About the Author

Avatar photo

Dr Muriel Newman

Free speech and a gay horse

Print Friendly and PDF
Posted on

RA“The freedom to criticise or ridicule ideas – even if they are sincerely held beliefs – is a fundamental freedom of society. In my view the right to offend is far more important than any right not to be offended… because one represents openness – and the other represents oppression.”
– British comedian Rowan Atkinson, 2012.

The right of candid expression is the hallmark of an open society. The ability to challenge ideas and the perceived wisdom of the day, in a free and unfettered manner – even at the risk of offending others – is the cornerstone of liberty.

In Britain, the right to offend had been eroded by Section 5 of the Public Order Act. It stated that a person was guilty of an offence if he “uses threatening, abusive or insulting words or behaviour… or displays any writing, sign or other visible representation which is threatening, abusive or insulting, within the hearing or sight of a person likely to be caused harassment, alarm or distress thereby.”

Through the inclusion of the word “insulting” in Section 5, criminal law had been extended to protect people from having their feelings hurt.

In 2005, 21 year old Sam Brown, an Oxford University student, fell victim to the law and had to spend the night in a police cell. His crime was to make comments about the sexuality of a Police officer’s horse: “Excuse me, do you realise your horse is gay?”

A newspaper report explained that he had been out with friends celebrating the end of his final exams when he staggered past two police officers on horses in the early hours. Despite requests to desist, the inebriated Sam Brown repeatedly asked an officer if his horse was gay. As a result, he was arrested under section 5 of the Public Order Act for making homophobic remarks and ‘causing harassment, harm or distress’. He was handcuffed, taken to a nearby police station and freed the following day. He was fined £80.

Mr Brown said in his defence, “As far as I know calling a horse ‘gay’ is not offensive. I don’t think I’ve committed a crime – I wasn’t talking about a human being. A friend I was with is homosexual and doesn’t think I did anything wrong.” He appealed against the fine, saying the officers had been “very nice about it. I think they realised how absurd the charge was.”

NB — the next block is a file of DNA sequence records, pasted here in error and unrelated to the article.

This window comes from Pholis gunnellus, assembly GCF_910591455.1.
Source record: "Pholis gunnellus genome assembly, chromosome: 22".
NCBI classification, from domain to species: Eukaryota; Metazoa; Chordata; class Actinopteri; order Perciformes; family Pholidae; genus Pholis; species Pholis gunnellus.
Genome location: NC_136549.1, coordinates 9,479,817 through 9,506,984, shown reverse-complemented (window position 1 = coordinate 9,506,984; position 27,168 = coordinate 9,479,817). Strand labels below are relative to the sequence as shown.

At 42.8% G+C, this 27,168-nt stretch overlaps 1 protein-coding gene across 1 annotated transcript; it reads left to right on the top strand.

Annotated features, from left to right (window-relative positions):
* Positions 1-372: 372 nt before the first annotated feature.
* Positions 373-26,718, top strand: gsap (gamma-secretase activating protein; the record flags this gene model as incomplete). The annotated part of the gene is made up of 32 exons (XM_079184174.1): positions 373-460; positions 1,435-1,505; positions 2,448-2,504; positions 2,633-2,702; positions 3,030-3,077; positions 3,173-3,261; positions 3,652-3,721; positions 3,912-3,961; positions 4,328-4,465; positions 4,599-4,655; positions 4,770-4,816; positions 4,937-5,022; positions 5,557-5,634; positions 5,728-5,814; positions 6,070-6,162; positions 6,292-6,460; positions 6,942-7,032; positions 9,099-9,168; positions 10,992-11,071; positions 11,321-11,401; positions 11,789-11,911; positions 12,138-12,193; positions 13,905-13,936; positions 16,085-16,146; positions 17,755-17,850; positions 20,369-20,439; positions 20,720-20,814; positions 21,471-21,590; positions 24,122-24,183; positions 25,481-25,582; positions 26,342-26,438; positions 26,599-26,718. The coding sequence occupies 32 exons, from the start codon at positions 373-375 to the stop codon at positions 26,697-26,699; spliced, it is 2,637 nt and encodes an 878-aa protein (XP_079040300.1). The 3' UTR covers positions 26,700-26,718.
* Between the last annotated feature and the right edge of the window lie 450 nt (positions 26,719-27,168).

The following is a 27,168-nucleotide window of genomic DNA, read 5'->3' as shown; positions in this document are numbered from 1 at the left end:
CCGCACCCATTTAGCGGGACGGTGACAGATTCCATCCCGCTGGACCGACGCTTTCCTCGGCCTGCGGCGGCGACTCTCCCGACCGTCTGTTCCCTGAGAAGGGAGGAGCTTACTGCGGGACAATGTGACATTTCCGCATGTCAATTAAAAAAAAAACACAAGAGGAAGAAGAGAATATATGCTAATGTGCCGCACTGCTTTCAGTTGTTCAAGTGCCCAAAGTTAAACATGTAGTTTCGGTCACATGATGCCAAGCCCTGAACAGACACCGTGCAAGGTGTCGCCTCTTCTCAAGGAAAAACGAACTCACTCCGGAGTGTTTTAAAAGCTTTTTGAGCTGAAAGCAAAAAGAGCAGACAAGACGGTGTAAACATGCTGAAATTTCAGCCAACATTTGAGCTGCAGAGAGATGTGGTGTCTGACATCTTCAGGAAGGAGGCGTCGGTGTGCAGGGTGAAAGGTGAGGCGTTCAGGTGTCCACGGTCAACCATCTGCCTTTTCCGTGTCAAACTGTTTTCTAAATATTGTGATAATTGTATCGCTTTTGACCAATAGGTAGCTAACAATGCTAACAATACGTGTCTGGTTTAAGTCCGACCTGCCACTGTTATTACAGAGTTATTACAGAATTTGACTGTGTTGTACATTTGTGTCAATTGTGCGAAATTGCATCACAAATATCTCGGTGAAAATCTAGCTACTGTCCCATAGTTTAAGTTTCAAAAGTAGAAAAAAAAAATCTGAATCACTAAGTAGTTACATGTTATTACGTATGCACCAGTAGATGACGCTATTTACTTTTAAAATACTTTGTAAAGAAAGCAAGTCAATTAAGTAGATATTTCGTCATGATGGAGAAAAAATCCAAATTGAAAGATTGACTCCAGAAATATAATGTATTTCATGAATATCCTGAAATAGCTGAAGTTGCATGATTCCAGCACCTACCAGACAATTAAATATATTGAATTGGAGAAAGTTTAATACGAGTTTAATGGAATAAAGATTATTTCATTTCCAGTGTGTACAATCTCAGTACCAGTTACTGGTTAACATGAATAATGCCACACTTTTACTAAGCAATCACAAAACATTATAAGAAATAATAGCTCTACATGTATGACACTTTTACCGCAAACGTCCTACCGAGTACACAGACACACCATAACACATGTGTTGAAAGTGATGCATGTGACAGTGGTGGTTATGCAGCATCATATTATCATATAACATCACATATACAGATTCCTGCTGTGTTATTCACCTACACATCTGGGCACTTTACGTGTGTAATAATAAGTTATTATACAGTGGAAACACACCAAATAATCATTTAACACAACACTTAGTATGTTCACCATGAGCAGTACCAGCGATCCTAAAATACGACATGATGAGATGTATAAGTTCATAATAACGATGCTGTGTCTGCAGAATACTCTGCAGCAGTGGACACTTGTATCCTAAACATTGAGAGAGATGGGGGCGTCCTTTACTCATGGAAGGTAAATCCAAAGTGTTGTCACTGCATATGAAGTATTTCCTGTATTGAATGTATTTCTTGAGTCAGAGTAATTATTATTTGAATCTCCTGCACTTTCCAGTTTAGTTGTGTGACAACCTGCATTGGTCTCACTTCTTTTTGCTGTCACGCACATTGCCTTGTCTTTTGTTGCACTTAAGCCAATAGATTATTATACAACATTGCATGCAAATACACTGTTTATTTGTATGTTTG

A Police spokesman said, “Although he thought calling a police horse gay was funny, it could cause offence to people walking past.” However, the case was thrown out of the Oxford Magistrates’ Court, for lack of evidence.

This absurd case featured in a campaign launched in 2012 to remove the word “insulting” from the Public Order Act. Comedian Rowan Atkinson, the star of Mr Bean, was one of the high profile celebrities who joined the campaign. He told Parliament, “When I heard of some of these more ludicrous offences, I remembered that I had been here before in a fictional context. I once did a show called Not the Nine O’Clock News, and we did a sketch where Griff Rhys-Jones played Constable Savage, a manifestly racist police officer to whom I, as his station commander, is giving a dressing down for arresting a black man on a whole string of ridiculous, trumped up and ludicrous charges. The charges for which Constable Savage arrested Mr. Winston Kodogo of 55 Mercer Road were these:

‘Walking on the cracks in the pavement’. ‘Walking in a loud shirt in a built up area during the hours of darkness’. And one of my favourites, ‘Walking around all over the place’. He was also arrested for ‘Urinating in a public convenience’ and ‘Looking at me in a funny way’.

Mr Atkinson went on to say, “Who would have thought that we would end up with a law that would allow life to imitate art so exactly. I read somewhere, a defender of the status quo claiming that the fact that the gay horse case was dropped after the arrested man refused to pay the fine… was indicative of a law working well, ignoring the fact that the only reason those cases were dropped was because of the publicity that they had attracted. The Police sensed that ridicule was just around the corner and withdrew the actions. But what about the thousands of other cases that did not enjoy the oxygen of publicity? That weren’t quite ludicrous enough to attract media attention? Even for those actions that were withdrawn, people were arrested, questioned, taken to court and then released. That isn’t a law working properly: that is censoriousness of the most intimidating kind, guaranteed to have a ‘chilling effect’ on free expression and free protest.”

Campaigners argued that the law had created an ‘authoritarian’ and ‘controlling’ society. There was a ‘new intolerance’ – an intense desire to ‘gag’ uncomfortable voices of dissent. However, such issues are not addressed by silencing the opposition through the force of the law, but by airing and debating them in a robust and open manner. Society, they said, needed to toughen up, so as not to take offence at any criticism.